He towered at seven feet two inches tall. The sky-hook was in full flow. Once again the Los Angeles Lakers legend Kareem Abdul-Jabbar commanded the court. On 9 January 1972, in front of 10,746 fans in Milwaukee, Abdul-Jabbar was both hero and villain of the piece, bagging 39 points and grabbing 20 rebounds as he led his side to a comprehensive win, and putting a full-stop in the record books. He also lamped an opposition player for good measure.
But he wasn’t in the gold and purple yet. The man who would go on to become the NBA’s all-time leading scorer, and would win five of his six championships with the Californian outfit, was still a certified Buck at this point, and it would be still more than three years before he would make the move from the Cream City to the West Coast, where 24,146 of his NBA-record 38,387 points would arrive.
This time, at the start of 1972, he would have to watch on as the team he had defeated would mauraud to the Championship. The war would be lost, but the battle had at least been won. Kareem Abdul-Jabbar had just ended the Lakers’ stat-smashing, never-been-surpassed game-winning streak in NBA history.
On 31 October 1971, the Lakers lost to the Golden State Warriors 109-105 to begin the season with a modest six wins and three losses. What happened next has never been bettered. Nobody has even come close. From 5 November with a triumph over the Baltimore Bullets until 9 January, the Lakers became the most untouchable team ever with a blistering run of 33 successive victories with an average margin of victory of 17 points. Coached by Bill Sharman, they smashed the previous benchmark of 20 wins in a row.
The side who had held it? The Milwaukee Bucks, established only a year before on their way to the NBA title.
The terrific triptych at the heart of the Lakers’ streak was Gail ‘Stumpy’ Goodrich, Wilt ‘the Stilt’ Chamberlain, who, aged 35 by that point, played 42.3 minutes per game, and the man who would that season become adorned in silhouette on the NBA logo, Jerry ‘Mr Clutch’ West.
The Lakers' starting five averaged 98.4 points, with West and Goodrich combining for 51.7 points per game – 25.9 points for Goodrich, who played in all 82 games that season, and 25.8 for West. Stumpy would later recall, “We were putting the ball in Jerry's hands a lot. In crunch time he was the best. I wasn't fighting him for the ball. He was such a great team player.”
Added West, “We just started killing people.”
Coach Sharman, in his recognisable plaid jacket uniform, kept a crunched-up consolation note in his pocket that remained there with every win, but was always at hand in the event of a loss.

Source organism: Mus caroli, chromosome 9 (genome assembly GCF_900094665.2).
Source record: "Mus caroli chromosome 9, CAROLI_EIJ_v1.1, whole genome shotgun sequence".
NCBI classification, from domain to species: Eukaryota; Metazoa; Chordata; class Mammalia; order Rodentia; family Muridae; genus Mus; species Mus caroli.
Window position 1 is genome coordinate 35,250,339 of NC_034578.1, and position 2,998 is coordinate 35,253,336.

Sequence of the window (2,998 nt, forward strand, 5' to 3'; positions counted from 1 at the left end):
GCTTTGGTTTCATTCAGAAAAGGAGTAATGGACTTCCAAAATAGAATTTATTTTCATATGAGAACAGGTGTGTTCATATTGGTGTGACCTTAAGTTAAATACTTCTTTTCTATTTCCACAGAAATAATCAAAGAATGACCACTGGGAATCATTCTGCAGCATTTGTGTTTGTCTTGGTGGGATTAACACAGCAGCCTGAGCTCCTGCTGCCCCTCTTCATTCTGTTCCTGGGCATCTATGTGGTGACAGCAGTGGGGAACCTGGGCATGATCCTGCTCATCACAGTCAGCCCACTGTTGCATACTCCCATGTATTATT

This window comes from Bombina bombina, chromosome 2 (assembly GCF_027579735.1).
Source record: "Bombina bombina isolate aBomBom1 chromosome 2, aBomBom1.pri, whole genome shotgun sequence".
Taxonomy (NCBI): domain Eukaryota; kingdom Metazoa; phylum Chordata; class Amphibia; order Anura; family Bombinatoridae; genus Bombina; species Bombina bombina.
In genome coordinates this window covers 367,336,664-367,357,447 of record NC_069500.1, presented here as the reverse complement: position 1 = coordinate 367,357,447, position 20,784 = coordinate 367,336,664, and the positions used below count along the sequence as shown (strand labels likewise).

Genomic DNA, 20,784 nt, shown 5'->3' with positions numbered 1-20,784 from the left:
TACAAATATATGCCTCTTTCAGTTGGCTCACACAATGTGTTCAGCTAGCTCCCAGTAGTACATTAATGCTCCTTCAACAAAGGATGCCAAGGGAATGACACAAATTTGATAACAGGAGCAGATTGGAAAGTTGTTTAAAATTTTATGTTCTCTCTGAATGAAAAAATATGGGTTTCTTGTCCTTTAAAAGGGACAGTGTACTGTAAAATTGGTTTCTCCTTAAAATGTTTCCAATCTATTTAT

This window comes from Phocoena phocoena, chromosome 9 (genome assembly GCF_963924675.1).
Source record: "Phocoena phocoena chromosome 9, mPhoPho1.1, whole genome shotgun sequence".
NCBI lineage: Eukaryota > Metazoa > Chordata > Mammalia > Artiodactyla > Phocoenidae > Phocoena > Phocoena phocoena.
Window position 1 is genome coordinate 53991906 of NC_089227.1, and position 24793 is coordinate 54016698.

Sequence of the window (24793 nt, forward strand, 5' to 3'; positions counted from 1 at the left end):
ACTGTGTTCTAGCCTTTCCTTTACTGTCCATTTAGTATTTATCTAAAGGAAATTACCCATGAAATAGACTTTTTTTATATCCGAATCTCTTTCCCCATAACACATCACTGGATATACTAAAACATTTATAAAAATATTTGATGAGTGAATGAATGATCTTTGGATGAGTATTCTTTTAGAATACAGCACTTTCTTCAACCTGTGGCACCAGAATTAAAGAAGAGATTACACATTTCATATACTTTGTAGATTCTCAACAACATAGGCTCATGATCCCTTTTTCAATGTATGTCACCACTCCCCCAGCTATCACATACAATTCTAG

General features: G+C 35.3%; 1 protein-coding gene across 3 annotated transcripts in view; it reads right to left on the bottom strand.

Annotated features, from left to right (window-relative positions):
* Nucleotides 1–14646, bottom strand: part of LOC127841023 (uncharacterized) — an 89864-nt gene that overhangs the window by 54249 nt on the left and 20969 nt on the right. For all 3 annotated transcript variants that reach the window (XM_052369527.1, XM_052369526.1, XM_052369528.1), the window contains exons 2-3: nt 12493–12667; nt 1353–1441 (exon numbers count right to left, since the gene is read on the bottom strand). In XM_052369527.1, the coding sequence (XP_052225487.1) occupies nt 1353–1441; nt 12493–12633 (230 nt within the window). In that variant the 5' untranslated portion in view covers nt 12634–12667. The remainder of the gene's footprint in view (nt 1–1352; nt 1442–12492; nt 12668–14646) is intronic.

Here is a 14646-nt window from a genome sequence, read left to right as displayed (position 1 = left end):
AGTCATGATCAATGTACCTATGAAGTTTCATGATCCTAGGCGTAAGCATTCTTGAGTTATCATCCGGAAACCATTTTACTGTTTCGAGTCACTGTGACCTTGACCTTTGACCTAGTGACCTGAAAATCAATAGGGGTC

"The players really wanted it badly," Sharman told the New York Times after they’d beaten the Atlanta Hawks to set a new mark with their 21st straight win. "A lot of teams have won championships in the history of the NBA, but nobody has done this."
Twelve victories later they hadn’t just stamped their name in the record books. They had obliterated all competition.
But on 9 January 1972, Wilt the Stilt, Jerry West, and Stumpy were in Cream City.
“We’ll beat them,” Milwaukee Bucks coach Larry Costello told the NYT before the game. “We’re the champs, and all they have is the streak.”
The Bucks went in there with guns blazing, and it ended up with fists flying. They were the defending NBA champions, and had been regarded as the best team in the league. The Lakers momentum had been a mission statement, but for the Bucks it had been a slight to their crown. A precedent needed to be set.
And so they did. The Bucks won their 20th game in 21 contests with the 120-104 victory in front of close to 11,000 of their own fans in Wisconsin. The Lakers shot for just 39.3 percent and committed a massive 24 turnovers against Milwaukee. Furthermore, when Harold ‘Happy’ Hairston found himself entangled in the redwood branches that were Abdul-Jabbar’s legs, when he got up from the court he was rewarded with a right hand into his jaw, knocking him out cold. “I simply lost my temper,” Abdul-Jabbar admitted.
Despite their longevity, L.A’s loss was lamented. "We lost it. Milwaukee didn't win it,” said Lakers forward Jim McMillian.
The defeat didn’t detract from the prize. In the NBA Finals against the New York Knicks, the Lakers lost their opening game before bouncing back with a mini-streak to close out the series in five games. Chamberlain was named MVP as the Lakers finally won the title having lost their eight previous Finals trips. The Lakers also edged the NBA record for victories by one to finish 69-13, a standard that would remain until Michael Jordan’s Chicago Bulls won 72 games in 1995-96.
However, it was a season ultimately centred around one particular feat. It has been nearly half a century since the Lakers began their streak, and in 50 years, no franchise has ever come close. Since 1972, the 2012-13 Miami Heat have come nearest to breaking the Lakers’ mark, winning 27 straight.
Today that seemingly inimitable Lakers stretch is regarded as perhaps the greatest sporting run of all time. In a sport where losses are an inevitability in a long 82-game season, they somehow managed to become unbeatable.